Blackmailing Greek voters with real or fictitious dilemmas developed in a common politicians’ after the country sought the aid of IMF in 2010. Now Greek politicians cannot threaten voters with “Either Euro or economic Armageddon” anymore. The Armageddon is here with many thousands households sinking in debts and unpaid bills. Therefore, a new ‘dilemma’ needed to be invented. And here it is: the political stability.
Three weeks before the EU election, PASOK leader Evangelos Venizelos threatened to quit the Greek coalition government, should voters give less than 10% to ELIA, the PASOK formation for the European Parliament.
Speaking to private Mega TV on Monday, Venizelos directly connected the EU elections results with political stability in Greece. Under the pressure of public opinion polls showing an upcoming political collapse for the party that ruled Greece for three decades, Venizelos put it very clear:
“If this would be indeed the choice of the Greek people, then the country will be lead to an impasse,” he said stressing that “the country will be destroyed politically.”
PASOK leader Venizelos is right to be anxious abou tthe fate of ELIA and the coalition government.
In June 2012 parliamentary elections, PASOk received 12.2%. In public opinion polls concerning the upcoming EU elections, ELIA gets in the average something between 4.2% -4.5%.
Elections June 2012: the percentage of coalition government parties was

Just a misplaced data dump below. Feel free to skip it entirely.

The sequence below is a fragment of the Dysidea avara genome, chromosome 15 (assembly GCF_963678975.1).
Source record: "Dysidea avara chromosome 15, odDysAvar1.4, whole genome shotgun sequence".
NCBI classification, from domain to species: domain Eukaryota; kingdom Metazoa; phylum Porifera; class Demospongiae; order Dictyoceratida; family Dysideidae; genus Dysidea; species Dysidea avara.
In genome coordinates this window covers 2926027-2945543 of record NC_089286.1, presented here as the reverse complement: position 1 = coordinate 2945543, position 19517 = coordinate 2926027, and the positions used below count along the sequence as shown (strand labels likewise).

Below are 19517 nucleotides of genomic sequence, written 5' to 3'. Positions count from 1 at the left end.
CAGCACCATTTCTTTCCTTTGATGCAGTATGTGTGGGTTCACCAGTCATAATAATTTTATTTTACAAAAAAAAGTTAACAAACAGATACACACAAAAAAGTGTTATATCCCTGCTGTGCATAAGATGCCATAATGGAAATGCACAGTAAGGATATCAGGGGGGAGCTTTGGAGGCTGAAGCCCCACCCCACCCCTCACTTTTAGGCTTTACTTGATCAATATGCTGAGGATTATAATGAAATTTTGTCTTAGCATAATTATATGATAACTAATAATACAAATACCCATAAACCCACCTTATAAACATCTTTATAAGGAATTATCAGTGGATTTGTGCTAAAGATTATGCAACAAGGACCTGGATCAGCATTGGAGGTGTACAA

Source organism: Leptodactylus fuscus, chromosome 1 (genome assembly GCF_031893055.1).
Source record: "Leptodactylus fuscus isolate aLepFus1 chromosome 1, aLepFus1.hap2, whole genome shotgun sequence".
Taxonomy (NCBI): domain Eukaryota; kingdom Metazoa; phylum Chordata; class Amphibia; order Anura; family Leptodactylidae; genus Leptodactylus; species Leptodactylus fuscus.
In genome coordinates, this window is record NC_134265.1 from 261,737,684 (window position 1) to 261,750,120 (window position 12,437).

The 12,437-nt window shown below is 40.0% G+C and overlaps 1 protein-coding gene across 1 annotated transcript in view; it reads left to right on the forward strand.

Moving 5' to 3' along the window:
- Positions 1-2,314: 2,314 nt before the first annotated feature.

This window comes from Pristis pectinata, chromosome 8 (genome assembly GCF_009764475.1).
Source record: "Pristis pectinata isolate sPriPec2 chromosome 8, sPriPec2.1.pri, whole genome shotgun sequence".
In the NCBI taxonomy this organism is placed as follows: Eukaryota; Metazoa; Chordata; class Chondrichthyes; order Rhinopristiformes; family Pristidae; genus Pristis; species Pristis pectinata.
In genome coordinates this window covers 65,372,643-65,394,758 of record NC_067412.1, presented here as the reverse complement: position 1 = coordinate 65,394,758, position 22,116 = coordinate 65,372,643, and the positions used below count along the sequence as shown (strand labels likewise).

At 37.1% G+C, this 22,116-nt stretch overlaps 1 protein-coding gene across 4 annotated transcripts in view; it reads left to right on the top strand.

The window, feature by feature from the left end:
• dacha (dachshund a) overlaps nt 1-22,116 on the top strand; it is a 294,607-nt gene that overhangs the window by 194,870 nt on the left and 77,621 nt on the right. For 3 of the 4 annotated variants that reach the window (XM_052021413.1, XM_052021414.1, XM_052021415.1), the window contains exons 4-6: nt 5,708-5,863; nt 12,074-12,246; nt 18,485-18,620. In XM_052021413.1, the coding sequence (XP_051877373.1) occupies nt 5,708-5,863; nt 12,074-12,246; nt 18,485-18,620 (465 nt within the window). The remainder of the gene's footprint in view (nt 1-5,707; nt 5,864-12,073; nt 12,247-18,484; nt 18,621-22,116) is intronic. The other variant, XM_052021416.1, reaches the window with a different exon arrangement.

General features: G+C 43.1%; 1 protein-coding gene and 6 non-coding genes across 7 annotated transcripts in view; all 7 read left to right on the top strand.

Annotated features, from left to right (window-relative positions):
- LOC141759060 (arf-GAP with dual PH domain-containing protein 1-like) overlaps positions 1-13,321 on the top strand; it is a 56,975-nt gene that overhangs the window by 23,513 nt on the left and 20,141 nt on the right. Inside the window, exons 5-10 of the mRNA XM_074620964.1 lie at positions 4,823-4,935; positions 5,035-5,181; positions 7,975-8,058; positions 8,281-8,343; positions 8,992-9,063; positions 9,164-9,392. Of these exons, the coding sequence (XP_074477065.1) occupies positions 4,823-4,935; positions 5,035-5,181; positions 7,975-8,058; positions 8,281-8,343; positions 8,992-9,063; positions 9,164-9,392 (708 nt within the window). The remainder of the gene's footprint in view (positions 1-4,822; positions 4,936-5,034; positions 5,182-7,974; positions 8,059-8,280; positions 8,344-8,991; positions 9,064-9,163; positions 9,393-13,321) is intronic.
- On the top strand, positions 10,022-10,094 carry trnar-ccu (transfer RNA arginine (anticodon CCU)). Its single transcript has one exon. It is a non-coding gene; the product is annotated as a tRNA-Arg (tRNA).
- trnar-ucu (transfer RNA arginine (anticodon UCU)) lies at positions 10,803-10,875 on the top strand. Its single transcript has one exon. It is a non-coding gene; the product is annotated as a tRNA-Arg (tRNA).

29.6% for Nea Dimocratia and 12.2% for PASOK, i.e. a total of 41.8% of the electorate
Latest Public opinion poll May 2014:
Nea Dimokratia 20.6% and PASOK 4.2% i.e. a real weak result for a government and its legitimation.
Of course, an average of 17% of public opinion polls respondents say they were undecided about what they would vote. But would they favor PASOK and/or Nea Dimocratia when the time comes on May 25th?
Venizelos’ threats left potential voters in a state of total indifference, as their daily dilemma is “food or pay bills” and tiny little things like that.
But PASOK officials got alarmed wondering about their fate in a party outside the walls of power.
There are currently two scenarios circulating about what Venizelos would do should Elia receive less than 10%:
a) PASOK would withdraw only its ministers from the coalition government
b) Snap polls.
Nobody speaks about the challenges for Venizelos within the party and the option of a new leader. Maybe nobody cares about it, apart from the party officials who spent most of their professional lives as “being a politician” and found themselves without a job at the age of 50+.
PS I would add a c) scenario “change the austerity policies” – but ops! that’s for the sole purpose of saving the country 🙂